When a tenant, or "lessee," signs a lease, the lessee must then classify the lease as either a capital lease or an operating lease in its financial reports. The classification of the lease is determined by specific elements of the lease's terms. Lessees typically seek to classify their leases as operating leases because of the less-restrictive requirements in their financial reports, but occasionally capitalize the lease for certain circumstances.
Classification of the Lease
The Financial Accounting Standards Board specifies the way any lease is treated from an accounting perspective. FAS-13 is the specific regulation related to leases, and it outlines the four tests that govern classification. The qualifying tests look for features in the lease such as the automatic transfer of ownership to the lessee at the end of the lease term, or an option enabling the lessee to buy the property at the end of the lease term at a very low price.
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Disadvantage of a Capital Lease
If a lease meets one of the four tests and qualifies as a capital lease, the lessee calculates the present value of future payments in the lease and reports that value as both an asset and liability on its balance sheet. The lessee's net worth is not impacted because the equal values offset each other, but the presence of an additional liability on the balance sheet causes the lessee's debt-to-equity ratio to increase. This negative change in the ratio may appear troublesome in the eyes of an investor or regulator. By comparison, an operating lease is only summarized briefly in the footnotes of the financial reports and does not appear on the balance sheet where it can be used in calculating performance metrics.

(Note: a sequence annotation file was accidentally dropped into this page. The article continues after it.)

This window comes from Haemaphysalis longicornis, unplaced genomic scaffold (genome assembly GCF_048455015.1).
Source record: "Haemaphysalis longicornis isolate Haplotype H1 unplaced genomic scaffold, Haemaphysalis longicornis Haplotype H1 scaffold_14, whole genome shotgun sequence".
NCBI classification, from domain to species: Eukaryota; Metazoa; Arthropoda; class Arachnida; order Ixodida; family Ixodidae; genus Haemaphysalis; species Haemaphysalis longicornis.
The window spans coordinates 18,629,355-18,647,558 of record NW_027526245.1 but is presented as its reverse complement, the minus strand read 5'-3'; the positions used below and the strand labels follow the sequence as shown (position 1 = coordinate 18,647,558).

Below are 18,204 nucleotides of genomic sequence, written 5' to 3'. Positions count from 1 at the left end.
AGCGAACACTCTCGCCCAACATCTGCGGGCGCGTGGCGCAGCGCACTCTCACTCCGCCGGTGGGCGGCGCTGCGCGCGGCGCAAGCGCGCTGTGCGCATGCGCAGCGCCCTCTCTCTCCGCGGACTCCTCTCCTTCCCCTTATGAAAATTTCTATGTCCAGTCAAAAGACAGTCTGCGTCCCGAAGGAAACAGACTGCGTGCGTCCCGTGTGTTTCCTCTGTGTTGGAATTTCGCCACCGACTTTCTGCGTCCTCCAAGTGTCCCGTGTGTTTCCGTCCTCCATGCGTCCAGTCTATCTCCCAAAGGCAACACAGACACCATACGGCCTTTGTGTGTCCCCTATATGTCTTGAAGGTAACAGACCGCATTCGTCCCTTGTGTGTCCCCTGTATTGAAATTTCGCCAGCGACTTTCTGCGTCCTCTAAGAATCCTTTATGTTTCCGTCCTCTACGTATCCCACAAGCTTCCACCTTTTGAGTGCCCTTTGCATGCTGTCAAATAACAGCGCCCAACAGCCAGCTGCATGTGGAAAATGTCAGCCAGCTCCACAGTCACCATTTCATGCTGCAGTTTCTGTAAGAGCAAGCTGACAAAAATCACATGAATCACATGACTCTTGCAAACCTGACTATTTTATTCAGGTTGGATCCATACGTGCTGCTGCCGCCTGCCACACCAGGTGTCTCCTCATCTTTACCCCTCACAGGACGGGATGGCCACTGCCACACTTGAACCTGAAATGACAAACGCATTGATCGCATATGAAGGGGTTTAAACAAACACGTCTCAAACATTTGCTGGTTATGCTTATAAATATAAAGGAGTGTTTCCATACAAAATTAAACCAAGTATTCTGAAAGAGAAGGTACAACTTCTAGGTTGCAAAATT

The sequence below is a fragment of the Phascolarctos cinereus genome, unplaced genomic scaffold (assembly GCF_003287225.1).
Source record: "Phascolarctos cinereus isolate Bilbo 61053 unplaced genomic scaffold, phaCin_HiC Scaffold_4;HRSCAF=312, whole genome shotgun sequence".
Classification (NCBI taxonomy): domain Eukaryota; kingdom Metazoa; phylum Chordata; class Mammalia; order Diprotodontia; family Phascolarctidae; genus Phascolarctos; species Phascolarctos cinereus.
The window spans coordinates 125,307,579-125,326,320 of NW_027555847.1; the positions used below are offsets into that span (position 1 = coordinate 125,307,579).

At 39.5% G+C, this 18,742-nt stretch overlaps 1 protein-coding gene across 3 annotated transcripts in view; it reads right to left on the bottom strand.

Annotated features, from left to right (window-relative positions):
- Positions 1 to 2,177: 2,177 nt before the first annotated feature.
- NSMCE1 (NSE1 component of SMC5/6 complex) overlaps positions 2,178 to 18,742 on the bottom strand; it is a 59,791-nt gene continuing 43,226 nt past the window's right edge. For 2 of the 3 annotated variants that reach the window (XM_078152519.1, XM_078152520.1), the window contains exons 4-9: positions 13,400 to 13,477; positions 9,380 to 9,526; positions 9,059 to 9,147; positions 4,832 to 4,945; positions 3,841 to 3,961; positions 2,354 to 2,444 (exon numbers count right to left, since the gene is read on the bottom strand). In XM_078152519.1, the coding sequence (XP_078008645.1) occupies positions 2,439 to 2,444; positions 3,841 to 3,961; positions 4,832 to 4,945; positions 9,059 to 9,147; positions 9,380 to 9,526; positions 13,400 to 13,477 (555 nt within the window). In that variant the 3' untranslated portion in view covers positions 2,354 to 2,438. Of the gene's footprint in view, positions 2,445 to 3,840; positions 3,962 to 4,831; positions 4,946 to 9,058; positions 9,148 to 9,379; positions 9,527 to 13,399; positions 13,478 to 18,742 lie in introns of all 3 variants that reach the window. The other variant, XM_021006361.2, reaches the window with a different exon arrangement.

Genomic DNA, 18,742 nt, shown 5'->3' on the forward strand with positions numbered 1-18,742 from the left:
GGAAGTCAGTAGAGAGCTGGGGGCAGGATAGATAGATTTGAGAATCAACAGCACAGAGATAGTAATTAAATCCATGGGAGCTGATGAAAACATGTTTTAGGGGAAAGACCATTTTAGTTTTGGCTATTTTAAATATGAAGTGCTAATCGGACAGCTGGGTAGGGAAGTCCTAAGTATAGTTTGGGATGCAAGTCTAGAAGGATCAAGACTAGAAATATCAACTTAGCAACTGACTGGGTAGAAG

Advantage of a Capital Lease
Many lessees avoid capital leases because of their balance sheet impact. When a company purchases a property, though, the acquisition cost of the property becomes an asset and any mortgage becomes a liability. A capital lease mimics a purchase because it effectively captures the ownership of the property but employs 100 percnent financing. Despite the impact on the balance sheet, this option conserves cash up front and is the primary benefit of a capital lease.
Comparison to an Operating Lease
Lessees use the accounting treatment of capital leases and operating leases to influence their decision-making. There is a long-standing debate about whether operating leases also should be reported on the balance sheet so they can be appropriately scrutinized as financial obligations. Because capital leases are already fully reported, they eliminate this concern.